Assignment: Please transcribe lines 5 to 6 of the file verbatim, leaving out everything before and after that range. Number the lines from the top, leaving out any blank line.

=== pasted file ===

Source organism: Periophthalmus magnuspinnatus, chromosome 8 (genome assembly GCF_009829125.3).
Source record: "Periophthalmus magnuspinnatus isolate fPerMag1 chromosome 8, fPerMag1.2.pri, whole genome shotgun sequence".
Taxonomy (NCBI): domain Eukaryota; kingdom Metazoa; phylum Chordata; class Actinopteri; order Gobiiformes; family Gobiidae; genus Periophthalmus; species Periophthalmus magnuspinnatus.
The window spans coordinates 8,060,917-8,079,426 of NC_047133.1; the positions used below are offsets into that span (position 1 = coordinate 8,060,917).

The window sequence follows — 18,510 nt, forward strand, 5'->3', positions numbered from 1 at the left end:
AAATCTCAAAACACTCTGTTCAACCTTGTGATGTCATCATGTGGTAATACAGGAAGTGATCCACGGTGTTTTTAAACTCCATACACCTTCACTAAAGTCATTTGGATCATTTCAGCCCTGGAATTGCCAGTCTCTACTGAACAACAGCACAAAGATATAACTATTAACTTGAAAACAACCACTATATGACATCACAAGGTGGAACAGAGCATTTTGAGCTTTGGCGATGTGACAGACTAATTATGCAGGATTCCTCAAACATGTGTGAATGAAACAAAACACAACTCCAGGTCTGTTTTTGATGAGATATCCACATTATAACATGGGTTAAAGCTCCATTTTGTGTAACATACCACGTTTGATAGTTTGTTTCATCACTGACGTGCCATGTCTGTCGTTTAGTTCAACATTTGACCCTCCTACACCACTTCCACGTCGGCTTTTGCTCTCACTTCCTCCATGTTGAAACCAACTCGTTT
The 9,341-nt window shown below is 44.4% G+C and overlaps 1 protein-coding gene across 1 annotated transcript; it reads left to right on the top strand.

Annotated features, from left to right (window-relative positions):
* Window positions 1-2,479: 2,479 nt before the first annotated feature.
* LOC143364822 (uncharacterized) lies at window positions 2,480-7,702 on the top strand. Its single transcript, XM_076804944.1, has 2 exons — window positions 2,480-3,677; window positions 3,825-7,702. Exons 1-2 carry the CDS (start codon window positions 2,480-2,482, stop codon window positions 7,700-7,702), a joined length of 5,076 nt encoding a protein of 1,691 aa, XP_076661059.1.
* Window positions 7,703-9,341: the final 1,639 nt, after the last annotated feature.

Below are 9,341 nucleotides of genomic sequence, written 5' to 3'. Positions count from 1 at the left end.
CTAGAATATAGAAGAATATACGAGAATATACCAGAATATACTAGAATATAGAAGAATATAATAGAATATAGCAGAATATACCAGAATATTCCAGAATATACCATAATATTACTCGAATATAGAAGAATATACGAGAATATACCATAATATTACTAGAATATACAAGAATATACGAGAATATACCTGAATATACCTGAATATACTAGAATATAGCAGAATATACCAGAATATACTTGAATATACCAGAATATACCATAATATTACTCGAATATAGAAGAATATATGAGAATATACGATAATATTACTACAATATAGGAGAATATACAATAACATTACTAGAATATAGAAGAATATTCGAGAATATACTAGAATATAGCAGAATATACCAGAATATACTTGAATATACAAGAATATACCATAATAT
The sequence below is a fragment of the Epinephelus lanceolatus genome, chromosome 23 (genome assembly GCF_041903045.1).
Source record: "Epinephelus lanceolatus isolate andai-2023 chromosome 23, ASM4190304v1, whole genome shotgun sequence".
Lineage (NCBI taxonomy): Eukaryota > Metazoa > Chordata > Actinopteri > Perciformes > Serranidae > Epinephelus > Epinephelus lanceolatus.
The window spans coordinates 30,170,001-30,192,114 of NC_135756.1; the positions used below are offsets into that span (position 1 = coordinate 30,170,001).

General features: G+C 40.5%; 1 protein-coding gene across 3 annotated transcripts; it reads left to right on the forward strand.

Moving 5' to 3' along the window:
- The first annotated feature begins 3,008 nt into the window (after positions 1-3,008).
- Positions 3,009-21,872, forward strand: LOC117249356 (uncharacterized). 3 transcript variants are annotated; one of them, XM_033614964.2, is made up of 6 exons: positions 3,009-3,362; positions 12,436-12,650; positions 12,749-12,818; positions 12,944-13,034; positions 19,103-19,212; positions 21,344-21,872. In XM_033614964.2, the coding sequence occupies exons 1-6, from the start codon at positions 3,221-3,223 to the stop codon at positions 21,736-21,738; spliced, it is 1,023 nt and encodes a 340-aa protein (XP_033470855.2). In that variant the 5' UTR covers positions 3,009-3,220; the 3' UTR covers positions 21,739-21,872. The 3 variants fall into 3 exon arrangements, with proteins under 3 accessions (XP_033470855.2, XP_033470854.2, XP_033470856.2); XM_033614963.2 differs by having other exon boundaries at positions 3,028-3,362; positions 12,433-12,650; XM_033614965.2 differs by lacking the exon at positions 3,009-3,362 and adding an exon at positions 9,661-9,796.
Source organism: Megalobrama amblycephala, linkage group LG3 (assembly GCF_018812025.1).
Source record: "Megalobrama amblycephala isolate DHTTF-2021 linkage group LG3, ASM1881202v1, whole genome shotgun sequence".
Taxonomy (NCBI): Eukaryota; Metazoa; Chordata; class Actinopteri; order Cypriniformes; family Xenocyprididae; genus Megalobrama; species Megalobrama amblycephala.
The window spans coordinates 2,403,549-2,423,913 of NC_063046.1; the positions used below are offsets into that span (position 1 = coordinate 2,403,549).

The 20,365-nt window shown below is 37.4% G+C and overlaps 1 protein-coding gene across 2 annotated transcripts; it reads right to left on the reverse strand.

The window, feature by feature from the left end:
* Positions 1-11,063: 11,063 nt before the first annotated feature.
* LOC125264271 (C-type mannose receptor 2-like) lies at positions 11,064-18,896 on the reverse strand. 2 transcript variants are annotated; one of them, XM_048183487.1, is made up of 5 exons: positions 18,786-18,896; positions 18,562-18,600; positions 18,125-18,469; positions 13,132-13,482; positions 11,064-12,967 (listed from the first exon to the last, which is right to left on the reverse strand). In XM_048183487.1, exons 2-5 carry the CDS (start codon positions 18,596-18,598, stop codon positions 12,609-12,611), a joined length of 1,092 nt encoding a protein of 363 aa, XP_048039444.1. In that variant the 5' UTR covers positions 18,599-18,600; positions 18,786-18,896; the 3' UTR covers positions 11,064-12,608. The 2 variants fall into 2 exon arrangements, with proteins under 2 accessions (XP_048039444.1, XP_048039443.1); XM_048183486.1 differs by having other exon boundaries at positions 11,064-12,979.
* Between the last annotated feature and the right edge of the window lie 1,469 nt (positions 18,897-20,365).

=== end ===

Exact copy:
The window sequence follows — 18,510 nt, forward strand, 5'->3', positions numbered from 1 at the left end:
AAATCTCAAAACACTCTGTTCAACCTTGTGATGTCATCATGTGGTAATACAGGAAGTGATCCACGGTGTTTTTAAACTCCATACACCTTCACTAAAGTCATTTGGATCATTTCAGCCCTGGAATTGCCAGTCTCTACTGAACAACAGCACAAAGATATAACTATTAACTTGAAAACAACCACTATATGACATCACAAGGTGGAACAGAGCATTTTGAGCTTTGGCGATGTGACAGACTAATTATGCAGGATTCCTCAAACATGTGTGAATGAAACAAAACACAACTCCAGGTCTGTTTTTGATGAGATATCCACATTATAACATGGGTTAAAGCTCCATTTTGTGTAACATACCACGTTTGATAGTTTGTTTCATCACTGACGTGCCATGTCTGTCGTTTAGTTCAACATTTGACCCTCCTACACCACTTCCACGTCGGCTTTTGCTCTCACTTCCTCCATGTTGAAACCAACTCGTTT